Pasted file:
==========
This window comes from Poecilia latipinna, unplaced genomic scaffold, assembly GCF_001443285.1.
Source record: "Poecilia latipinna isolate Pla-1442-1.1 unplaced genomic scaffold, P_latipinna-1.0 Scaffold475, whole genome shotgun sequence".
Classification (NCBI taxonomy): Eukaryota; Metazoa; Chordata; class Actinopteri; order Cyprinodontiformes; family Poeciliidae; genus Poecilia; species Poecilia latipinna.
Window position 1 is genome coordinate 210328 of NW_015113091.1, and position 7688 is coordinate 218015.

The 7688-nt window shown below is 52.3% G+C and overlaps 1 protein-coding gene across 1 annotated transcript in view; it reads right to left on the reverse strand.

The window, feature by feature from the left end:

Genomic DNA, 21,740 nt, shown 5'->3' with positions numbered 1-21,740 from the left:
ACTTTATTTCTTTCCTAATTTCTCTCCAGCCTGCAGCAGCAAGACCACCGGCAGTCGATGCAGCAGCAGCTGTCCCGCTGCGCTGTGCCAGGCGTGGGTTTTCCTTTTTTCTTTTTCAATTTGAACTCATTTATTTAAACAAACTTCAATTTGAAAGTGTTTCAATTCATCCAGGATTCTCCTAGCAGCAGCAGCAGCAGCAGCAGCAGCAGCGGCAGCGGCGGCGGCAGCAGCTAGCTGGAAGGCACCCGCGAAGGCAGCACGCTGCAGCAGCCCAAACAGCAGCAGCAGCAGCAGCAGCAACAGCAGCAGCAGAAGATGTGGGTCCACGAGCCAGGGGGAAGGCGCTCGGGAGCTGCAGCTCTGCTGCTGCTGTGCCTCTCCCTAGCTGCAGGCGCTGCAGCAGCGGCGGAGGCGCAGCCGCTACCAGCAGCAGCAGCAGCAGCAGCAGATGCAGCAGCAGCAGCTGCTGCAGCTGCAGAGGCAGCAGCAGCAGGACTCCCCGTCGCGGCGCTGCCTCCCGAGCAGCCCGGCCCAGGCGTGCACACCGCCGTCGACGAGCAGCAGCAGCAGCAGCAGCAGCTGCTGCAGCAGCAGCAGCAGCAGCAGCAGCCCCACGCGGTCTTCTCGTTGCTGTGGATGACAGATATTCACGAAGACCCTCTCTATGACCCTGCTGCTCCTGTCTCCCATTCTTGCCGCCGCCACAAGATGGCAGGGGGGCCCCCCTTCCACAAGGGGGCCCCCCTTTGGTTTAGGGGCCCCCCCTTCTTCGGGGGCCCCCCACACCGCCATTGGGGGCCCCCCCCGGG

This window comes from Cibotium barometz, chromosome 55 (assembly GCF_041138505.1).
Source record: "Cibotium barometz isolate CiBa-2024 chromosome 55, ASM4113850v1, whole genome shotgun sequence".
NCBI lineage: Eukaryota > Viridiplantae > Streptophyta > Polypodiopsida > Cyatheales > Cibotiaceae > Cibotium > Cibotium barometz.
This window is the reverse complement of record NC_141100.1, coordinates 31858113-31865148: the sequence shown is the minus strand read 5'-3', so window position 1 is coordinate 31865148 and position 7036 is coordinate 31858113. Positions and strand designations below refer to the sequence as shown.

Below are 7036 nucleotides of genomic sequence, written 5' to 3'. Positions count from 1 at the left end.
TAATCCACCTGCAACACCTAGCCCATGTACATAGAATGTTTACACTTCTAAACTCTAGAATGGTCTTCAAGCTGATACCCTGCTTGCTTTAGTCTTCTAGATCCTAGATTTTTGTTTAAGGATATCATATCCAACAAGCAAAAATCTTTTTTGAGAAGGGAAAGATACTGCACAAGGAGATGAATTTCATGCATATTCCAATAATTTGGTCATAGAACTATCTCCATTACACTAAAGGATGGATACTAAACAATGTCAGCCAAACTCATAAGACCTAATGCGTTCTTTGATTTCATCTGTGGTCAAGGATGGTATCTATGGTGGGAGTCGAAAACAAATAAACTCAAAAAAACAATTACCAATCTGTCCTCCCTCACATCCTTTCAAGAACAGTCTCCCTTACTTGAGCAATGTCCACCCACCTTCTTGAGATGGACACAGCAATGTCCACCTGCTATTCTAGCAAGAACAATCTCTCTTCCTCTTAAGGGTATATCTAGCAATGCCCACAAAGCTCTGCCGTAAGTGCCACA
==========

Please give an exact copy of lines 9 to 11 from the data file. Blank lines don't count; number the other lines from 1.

This window comes from Cibotium barometz, chromosome 55 (assembly GCF_041138505.1).
Source record: "Cibotium barometz isolate CiBa-2024 chromosome 55, ASM4113850v1, whole genome shotgun sequence".
NCBI lineage: Eukaryota > Viridiplantae > Streptophyta > Polypodiopsida > Cyatheales > Cibotiaceae > Cibotium > Cibotium barometz.